Dominik Lejman works in the same manner as a magician does when daring us to see the invisible. The raw material for his work ranges from the obvious to the everyday life patterns we so readily take for granted. Lejman doesn’t use any tricks or sleight of hand to make his point. Instead, he opens our imagination as if it was indeed our eyes, helping us find new ways to interpret the world we move in.
He has built his career around questioning the parameters of the various media he is working in. Since his graduation as a painter from the Royal College of Art in London in 1995, Lejman has been one of the leading artists of his generation to challenge and create a new media art: he began to mix the discipline of painting with his video recordings to introduce a new dialogue in how to perceive. These mergings provoke and confront our prejudices of what we think a painting should be in the same manner as the Suprematists did in using collage as a technique to defy the boundaries of their generation’s assumptions of what a painting was. Lejman’s ventures into these new avenues of expression were unique at this time as he was using painting more as a conceptual tool than as an object confined by its discipline.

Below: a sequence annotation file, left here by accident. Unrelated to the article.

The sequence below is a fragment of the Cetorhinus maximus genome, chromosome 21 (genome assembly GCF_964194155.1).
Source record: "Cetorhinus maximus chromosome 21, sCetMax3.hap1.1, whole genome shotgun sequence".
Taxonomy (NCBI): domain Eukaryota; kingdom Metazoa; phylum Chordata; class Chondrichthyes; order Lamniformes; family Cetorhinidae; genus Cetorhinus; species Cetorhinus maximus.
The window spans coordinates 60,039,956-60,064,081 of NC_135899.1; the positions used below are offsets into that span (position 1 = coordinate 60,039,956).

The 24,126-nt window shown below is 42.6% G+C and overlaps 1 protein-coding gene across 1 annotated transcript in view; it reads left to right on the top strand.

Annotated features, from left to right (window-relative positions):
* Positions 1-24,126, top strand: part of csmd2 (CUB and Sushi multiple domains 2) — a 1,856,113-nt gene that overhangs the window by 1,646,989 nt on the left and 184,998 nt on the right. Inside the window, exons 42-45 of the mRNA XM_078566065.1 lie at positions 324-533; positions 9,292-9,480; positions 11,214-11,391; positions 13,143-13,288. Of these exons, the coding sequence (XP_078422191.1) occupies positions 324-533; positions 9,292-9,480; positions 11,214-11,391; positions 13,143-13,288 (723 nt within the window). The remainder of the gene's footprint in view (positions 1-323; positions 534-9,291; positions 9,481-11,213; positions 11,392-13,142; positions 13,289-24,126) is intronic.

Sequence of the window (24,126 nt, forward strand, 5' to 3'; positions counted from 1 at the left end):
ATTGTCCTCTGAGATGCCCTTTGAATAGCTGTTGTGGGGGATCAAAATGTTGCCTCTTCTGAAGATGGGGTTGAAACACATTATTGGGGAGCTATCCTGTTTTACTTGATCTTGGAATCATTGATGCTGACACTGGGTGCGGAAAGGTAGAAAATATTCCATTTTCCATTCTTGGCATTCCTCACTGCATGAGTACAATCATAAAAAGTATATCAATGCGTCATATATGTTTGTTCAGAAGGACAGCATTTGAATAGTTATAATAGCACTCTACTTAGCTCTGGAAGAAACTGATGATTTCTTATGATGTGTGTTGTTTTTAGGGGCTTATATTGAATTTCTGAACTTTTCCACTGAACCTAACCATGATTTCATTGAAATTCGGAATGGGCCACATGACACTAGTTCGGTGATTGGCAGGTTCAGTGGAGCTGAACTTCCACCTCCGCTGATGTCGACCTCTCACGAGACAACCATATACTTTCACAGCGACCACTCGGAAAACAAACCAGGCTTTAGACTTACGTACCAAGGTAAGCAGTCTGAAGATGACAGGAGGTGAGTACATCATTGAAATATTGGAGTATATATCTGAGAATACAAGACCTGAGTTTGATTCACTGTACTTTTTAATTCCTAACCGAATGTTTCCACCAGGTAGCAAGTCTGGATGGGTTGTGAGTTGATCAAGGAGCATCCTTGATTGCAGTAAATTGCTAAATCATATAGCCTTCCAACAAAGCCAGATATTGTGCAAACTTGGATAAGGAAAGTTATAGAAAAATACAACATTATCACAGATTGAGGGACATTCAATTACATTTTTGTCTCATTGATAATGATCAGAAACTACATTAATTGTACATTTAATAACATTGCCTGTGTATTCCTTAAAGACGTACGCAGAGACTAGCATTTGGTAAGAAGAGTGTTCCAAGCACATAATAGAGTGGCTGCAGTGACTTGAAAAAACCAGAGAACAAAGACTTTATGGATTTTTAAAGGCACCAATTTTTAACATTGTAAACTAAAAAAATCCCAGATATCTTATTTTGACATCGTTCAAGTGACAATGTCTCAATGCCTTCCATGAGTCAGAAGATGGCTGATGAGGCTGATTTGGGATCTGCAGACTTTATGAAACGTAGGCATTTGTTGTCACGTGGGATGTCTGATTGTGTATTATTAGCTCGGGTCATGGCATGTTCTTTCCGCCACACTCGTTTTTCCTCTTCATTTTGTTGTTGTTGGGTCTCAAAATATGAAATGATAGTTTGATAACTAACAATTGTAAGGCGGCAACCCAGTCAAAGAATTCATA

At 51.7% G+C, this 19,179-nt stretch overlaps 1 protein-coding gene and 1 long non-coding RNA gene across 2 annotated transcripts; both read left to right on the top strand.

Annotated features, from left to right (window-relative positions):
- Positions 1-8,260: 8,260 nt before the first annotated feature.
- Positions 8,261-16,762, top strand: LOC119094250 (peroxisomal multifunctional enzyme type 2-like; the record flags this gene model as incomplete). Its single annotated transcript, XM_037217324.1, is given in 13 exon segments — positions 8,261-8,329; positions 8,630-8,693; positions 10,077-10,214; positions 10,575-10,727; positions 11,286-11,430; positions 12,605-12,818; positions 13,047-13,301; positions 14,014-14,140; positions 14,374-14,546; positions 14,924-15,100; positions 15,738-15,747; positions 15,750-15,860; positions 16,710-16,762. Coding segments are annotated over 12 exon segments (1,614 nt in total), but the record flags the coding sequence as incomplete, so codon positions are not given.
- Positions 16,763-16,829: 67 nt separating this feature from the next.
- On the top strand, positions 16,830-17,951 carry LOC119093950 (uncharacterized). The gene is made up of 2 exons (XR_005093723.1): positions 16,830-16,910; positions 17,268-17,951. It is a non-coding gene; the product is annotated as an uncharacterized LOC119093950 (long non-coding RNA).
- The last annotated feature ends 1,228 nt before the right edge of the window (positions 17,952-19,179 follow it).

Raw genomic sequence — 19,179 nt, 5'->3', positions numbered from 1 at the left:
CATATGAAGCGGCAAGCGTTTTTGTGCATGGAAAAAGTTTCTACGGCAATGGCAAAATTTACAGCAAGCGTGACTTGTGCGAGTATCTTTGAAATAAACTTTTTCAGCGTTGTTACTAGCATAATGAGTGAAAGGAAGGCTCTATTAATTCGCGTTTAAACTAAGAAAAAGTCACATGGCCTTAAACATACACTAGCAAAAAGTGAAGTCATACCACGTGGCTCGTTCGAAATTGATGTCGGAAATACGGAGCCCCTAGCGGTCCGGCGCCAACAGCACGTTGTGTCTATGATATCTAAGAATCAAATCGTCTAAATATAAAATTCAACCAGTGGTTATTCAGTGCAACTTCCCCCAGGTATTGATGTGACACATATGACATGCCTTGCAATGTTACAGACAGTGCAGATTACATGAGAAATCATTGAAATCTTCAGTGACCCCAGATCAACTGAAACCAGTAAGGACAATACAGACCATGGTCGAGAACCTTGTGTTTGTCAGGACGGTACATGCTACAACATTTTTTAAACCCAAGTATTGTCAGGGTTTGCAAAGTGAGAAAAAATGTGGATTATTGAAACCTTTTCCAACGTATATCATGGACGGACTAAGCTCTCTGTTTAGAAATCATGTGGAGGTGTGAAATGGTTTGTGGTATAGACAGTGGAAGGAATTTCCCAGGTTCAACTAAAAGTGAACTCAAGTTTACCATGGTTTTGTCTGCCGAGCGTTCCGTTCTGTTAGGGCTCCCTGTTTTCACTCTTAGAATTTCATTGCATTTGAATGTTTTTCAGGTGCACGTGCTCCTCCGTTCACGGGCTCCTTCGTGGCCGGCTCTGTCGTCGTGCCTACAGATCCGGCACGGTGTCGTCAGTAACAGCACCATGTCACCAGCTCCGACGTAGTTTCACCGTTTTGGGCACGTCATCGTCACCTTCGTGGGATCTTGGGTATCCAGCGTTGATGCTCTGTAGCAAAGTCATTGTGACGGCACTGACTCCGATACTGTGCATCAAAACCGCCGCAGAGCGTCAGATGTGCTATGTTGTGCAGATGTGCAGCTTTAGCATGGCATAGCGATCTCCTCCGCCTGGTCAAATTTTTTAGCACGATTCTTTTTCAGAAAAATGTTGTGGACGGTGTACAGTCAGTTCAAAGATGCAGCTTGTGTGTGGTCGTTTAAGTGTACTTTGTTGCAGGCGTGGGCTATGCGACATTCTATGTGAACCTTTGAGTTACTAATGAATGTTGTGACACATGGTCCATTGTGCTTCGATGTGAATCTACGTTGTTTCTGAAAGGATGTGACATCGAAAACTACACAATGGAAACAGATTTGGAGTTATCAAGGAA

Lejman uses the means of the act of making to open a conversation on where a painting can go by challenging its validity as an art form. His videos entrap moments in time—space differentials. He creates a new forum for dialogue by intertwining the projected images with the painted surface of the canvas so that they may act as a vehicle for his ideas. Dominik Lejman’s works create their own somnambulistic language, a conceptual dream-walk trough a non-definable space.
Dominik Lejman was born in Gdańsk in 1969. He studied at the Academy of Fine Arts in Gdańsk (1989-1993) and at the Royal College of Art in London (1993-1995). His work has been shown internationally. Exhibitions include After the Wall, Moderna Museet, Stockholm (1999) / Hamburger Bahnhof – Museum fur Gegenwart, Berlin (2000), 1st Prague Biennale (2003), Polish Pavilion at the 9th Biennale di Venezia of Architecture (2004), Still / Motion, Tokyo Metropolitan Museum of Photography / National Museum of Art in Osaka (2008), Prague Triennale (2008), CORPUS, Zacheta National Gallery, Warsaw (2014)
Lejman‘s works can be found in the collections the Centre for Contemporary Art Zamek Ujazdowski in Warsaw, Muzeum Sztuki in Lodz, variety of public spaces like Cleveland Clinic collection, as well as in many private collections.
Portrait of a Philosopher: Warren Niesluchowski 2012, acrylic on canvas, video projection, 130 x 150 cm
Fencing (Polish Fence), projected video mural, installation view (dis/connected Zak|Branicka, Berlin 2014)
Audio interview below;